In an ongoing effort to learn more about the birds and wildlife in the Northwest I am going to feature a different bird here every Friday. Doing a little research will help me learn my ID’s and writing about it will help me remember. If you check in here on the weekend, you can learn right along with me !
I’ll start with the Bewick’s wren (pronounced like “Buicks”). It may be no secret to some of you that this is one of my favorite birds. They are energetic, nimble and acrobatic little insect-foragers. Gray on the top, white and soft gray on the bottom, they sport a signature long, white eyebrow. They are striking to see against a background that shows off their subtle coloring, but have proved difficult for me to capture in photos. (They are too fast for these eyes)
Their tails are long, barred and tipped in white. Their beaks are slender and curved slightly downward. Their song is loud and melodious especially during breeding season and when defending the nest. Mostly it is the male you will hear singing. The females have a rather loud, harsh call when scolding or sounding an alarm, but largely spend their time foraging for insects and building the nest. (Yep, the females put their heads down and get the work done)
The males will often build several “dummy nests” and fiercely defend the one chosen by the female to incubate her eggs. The incubation period only lasts about 14 days and both parents feed the nestlings. The young leave the nest about two weeks after hatching.
Naturalist and painter John James Audubon (namesake of the Audubon Society) gave this tiny little wren it’s name as a nod to his friend and fellow artist, Thomas Bewick. Bewick was known for his detailed wood engravings (and printmaking) as well as his illustrations for the History of British Birds published in 1797.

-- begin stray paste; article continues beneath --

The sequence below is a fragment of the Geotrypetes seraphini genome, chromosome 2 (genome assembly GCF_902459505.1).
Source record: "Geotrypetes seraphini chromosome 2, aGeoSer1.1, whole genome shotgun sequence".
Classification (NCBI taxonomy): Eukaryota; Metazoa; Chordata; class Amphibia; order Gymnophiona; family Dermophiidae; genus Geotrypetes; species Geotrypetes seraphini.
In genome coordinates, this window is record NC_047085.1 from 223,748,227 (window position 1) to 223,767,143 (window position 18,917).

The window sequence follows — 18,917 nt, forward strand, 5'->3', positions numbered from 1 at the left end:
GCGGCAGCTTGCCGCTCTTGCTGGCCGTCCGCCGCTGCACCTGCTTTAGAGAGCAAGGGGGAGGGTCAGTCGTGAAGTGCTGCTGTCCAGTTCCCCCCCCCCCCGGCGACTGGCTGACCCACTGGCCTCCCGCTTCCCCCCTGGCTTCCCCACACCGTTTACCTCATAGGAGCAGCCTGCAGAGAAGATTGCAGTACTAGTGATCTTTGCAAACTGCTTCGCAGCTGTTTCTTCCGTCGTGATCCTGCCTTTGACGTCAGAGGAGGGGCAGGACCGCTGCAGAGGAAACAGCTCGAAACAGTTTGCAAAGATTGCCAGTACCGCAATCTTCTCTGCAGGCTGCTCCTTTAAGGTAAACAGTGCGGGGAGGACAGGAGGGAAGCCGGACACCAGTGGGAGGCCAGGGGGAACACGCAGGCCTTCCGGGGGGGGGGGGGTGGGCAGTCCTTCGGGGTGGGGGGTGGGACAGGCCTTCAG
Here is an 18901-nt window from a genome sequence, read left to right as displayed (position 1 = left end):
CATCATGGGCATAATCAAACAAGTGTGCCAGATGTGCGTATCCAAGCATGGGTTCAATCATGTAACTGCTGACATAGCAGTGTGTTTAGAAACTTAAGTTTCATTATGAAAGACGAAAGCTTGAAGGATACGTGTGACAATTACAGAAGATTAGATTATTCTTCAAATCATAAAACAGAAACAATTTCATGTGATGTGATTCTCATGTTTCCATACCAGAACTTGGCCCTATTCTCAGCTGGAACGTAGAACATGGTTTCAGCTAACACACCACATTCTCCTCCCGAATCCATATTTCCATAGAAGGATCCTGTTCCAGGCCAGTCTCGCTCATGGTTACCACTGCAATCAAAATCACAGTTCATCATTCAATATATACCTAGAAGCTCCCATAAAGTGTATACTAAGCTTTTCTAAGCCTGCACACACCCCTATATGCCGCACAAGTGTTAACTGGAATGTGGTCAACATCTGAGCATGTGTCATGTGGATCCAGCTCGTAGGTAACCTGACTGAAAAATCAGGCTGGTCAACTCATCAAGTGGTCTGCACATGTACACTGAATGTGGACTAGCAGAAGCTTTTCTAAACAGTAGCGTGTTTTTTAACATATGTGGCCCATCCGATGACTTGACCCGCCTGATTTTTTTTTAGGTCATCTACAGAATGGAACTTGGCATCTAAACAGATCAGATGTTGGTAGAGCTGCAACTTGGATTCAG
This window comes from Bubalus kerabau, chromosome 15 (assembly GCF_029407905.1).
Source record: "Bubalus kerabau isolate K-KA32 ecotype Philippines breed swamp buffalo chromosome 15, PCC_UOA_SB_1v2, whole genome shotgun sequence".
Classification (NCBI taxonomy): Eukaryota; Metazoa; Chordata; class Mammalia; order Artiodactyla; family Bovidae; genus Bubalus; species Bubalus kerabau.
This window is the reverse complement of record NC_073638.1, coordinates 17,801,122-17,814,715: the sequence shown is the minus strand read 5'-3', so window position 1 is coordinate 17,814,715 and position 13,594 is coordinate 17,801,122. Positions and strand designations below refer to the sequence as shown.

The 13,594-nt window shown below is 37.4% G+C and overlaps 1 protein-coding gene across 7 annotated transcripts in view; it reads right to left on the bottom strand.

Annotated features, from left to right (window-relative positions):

While their decline in the East is notable (thought to be a combination of pesticide use, dwindling habitat and competition from similar species) their status in the West is on the list of “least concern”.
There are some great photos (and a lot more info) to be found on the various birding sites and pages on the internet. The photos shared here are my own (with one exception noted below) from one of hundreds of walks in the Pacific Northwest. They are quick and I am still learning the best technique to capture them. Practice, practice, practice.
ID’s on these little wrens can be tricky. Below are two marsh wrens with similar features (barred tail and narrow, downward curved beak) but notably different coloring and markings on both backs and wings. These photos show a few of the subtle differences.
Fun fact: A gathering of wrens ( which in itself is rather rare) is called a “chime”. I kinda love that ❤
With permission, I am sharing a really beautiful photo of a Bewick’s wren taken by photographer Fei Cheng. You can see some of Fei’s other beautiful photos on the Washington Birders and Pacific NW Birders pages on Facebook. Thank you, Fei.